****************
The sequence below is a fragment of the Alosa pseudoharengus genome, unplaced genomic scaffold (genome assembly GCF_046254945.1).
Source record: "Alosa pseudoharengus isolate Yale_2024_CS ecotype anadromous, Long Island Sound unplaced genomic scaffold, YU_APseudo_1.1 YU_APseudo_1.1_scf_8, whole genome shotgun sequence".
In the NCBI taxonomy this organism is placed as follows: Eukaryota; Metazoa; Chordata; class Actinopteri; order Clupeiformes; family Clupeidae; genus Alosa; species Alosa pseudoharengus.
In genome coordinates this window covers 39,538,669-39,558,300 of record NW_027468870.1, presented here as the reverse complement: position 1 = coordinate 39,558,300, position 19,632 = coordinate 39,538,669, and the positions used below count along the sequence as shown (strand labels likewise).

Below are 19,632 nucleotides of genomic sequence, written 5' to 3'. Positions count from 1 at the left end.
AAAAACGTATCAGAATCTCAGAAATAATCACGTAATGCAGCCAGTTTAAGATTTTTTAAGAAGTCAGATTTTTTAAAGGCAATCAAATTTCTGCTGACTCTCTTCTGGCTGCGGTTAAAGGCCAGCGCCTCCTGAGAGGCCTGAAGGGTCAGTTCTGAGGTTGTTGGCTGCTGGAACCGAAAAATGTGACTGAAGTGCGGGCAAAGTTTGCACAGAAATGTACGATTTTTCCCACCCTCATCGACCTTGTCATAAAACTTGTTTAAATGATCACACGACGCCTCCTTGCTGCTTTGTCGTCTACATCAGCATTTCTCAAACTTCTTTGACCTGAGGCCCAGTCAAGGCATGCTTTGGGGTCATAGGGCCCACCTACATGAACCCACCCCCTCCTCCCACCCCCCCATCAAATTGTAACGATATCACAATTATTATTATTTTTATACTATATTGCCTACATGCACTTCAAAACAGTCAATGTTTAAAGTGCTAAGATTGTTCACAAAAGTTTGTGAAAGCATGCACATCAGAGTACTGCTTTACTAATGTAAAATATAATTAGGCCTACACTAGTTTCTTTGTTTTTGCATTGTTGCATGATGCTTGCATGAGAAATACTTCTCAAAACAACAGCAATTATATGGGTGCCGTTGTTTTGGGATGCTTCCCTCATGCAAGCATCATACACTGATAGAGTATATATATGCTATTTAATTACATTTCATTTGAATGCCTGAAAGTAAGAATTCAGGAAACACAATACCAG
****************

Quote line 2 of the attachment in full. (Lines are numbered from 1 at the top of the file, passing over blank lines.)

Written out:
Source record: "Alosa pseudoharengus isolate Yale_2024_CS ecotype anadromous, Long Island Sound unplaced genomic scaffold, YU_APseudo_1.1 YU_APseudo_1.1_scf_8, whole genome shotgun sequence".